BLITZKRIEG BOP

Bliztkrieg Bop Teeside Punks

Formed: Teeside, England, UK

Bnd Bio / Discography

Another of those British punk bands (this time from Teeside) who never made it beyond a couple of measly singles and the odd compilation track. It is hard to believe that the original pressing of this lot's debut single Let's Go is supposed to be worth £250! A piss-take of that old flower-power anthem about going to San Francisco and wearing weeds (or something) in your hair, it forgets to be especially funny. 'Bugger Off' on the B-Side is better, and not only because it's two minutes shorter: it's velocity makes up for its lack of a hook.

Nonetheless, they are a cult band with quite a few fans, As Blank Frank emailed me: "The band are so despised that they have had their songs covered by The Dog Food Five (Germany), The No-Talents (France) and Sator (Sweden), as well as an Italian punk label issuing a new vinyl LP in 2014 and a Japanese label issuing the Mortonsound “Let’s Go” on vinyl".

They began life in 1974 as Adamanta Chubb, playing rock covers In workingmen's clubs, before punk intervened and they did all the usual stuff that any self-respecting kid at the time did: cutting their hair, binning their flares etc. Thus inspired, they changed their name to Blitzkrieg Bop and began gigging as such in mid-1977, supporting such luminaries as The Stranglers and Slaughter & The Dogs. Blitzkrieg Bop - Let's Go [1st Version] - UK 7" 1977 (Mortonsound - MTN-3172/3) A-Side

John Hodgson: "The crucial moment that turned me on to punk was buying The Ramones first LP in 1976 and playing it to death. The band came together in February 1977 based around the rock band Adamanta Chubb, me, Dimmer and Alan Cornforth, together with Mick Hylton, came together in early 1977, we were joined by Dimmer’s friend Ann Hodgson (no relation to me), and we were away. Local gigs were generally good fun, with growing audiences at each gig we played in Teesside. We did get a lot of stick for playing cover versions, something in retrospect we should have done something about – but we were punk fans, and playing 'Pretty Vacant' and no less than seven Ramones songs seemed perfectly natural to us, and great fun. We did eventually have a full set of originals, but it took longer than we planned. Playing out of the area was harder. There was a definite tension between Newcastle punks and Teesside punks, based loosely around the football teams. Listening back to the tape of our gig at the Leeds “F” Club you can hear the venom from the audience, and guitarist Gloria actually quit the band because of the Leeds gig, it was a little scary. We also had a small bunch of enemies locally, who hated us, and they can sometimes be heard at tapes of the local gigs."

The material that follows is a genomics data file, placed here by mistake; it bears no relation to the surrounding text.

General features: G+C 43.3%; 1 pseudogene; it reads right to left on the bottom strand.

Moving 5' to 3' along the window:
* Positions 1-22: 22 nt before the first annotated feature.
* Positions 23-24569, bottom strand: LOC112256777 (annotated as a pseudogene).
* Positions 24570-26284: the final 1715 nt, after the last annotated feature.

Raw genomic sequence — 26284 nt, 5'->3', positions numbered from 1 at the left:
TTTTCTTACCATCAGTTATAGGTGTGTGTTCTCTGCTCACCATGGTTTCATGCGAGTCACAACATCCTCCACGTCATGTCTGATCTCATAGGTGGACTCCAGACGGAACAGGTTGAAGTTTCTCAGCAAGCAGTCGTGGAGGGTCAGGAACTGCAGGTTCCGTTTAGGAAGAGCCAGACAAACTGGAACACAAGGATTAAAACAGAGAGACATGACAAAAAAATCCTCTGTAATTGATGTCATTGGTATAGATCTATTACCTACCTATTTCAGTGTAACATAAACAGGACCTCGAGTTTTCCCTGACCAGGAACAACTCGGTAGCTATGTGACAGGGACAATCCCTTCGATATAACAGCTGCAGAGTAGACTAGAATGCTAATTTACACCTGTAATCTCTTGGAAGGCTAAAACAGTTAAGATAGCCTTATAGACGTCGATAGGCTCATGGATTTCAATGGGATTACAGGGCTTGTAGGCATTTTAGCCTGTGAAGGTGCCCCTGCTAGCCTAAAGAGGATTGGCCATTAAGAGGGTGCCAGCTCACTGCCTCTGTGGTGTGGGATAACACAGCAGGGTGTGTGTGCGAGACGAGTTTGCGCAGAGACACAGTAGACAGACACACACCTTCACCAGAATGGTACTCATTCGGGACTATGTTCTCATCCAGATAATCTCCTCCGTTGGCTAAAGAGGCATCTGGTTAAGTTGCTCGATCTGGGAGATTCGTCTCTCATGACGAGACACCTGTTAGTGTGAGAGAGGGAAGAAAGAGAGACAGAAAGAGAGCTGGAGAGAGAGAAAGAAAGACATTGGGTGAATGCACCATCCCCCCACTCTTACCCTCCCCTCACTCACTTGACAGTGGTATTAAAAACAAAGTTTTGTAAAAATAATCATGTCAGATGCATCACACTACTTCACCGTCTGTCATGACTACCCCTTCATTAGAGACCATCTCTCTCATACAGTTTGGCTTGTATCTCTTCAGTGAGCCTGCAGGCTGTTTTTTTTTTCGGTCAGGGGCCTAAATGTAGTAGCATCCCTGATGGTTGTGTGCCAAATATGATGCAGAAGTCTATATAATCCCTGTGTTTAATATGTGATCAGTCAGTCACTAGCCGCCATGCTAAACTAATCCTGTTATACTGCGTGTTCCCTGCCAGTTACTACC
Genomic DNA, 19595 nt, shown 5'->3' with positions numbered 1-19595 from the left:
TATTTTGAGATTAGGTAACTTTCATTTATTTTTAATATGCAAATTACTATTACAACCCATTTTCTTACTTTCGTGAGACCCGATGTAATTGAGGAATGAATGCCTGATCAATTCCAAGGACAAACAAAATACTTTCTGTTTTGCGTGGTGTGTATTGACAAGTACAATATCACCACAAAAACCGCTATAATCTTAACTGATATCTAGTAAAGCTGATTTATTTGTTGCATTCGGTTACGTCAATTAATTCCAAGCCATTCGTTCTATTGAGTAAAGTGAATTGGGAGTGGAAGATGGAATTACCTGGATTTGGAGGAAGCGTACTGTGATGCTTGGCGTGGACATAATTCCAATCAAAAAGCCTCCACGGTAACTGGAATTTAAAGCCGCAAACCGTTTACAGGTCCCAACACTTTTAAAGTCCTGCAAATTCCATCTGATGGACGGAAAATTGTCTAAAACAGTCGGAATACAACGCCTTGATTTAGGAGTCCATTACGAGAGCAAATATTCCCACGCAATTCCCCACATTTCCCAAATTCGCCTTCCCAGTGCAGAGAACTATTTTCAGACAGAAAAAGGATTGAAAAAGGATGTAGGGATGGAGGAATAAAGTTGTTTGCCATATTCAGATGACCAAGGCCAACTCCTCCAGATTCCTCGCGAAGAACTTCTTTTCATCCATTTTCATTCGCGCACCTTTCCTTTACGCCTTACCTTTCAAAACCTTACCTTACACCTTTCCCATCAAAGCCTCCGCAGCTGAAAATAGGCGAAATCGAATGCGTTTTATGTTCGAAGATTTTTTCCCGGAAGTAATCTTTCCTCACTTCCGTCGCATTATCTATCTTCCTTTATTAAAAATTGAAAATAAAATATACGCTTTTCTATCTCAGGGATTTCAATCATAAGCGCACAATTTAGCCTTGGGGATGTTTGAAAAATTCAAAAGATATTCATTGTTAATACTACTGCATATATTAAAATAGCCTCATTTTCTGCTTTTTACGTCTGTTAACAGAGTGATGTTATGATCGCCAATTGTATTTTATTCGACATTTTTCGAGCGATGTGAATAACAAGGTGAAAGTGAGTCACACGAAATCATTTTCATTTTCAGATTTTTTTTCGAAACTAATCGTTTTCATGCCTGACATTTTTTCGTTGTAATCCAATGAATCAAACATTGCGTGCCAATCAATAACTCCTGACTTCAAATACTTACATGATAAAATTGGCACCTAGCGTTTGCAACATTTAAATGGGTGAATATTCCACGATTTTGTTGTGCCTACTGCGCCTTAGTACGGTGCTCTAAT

Their debut single Let's Go was released in July 1977 on the Mortonsound label and picked up by Lightning, who issued a re-recorded version of it a few month's later..

John: "Mortonsound weren’t a label as such. It was a long established business based in Newcastle, and they offered a service to local musicians by pressing up vinyl records (both 7” and LP’s) for a price. All you did was turn up at the office with your tape and a cheque, and six weeks later you got a box in the post full of records. They blatantly advertised their company on the picture sleeves, you didn’t really have much choice, any artwork you did was squeezed onto the cover, surrounded by the Mortonsound livery".

Blitzkrieg Bop - Let's Go [2nd Version] UK 7" 1977 (Lightning - GIL 504)  A-SideWere Lightning really a bunch of chancers with lots of fake bands?

John: "Yes, that was the impression we got. Their core business was a distribution centre, wholesaling independent labels from a warehouse in London, they also had good sales with their “Old Gold” label. As for new music, they dabbled with reggae and disco, but most of their releases (mainly 7”) were of punk bands, and I don’t pretend that we were little more than a 3rd division punk band that they took a punt on. They didn’t seek credibility and certainly didn’t achieve it, and they didn’t really like the music anyway."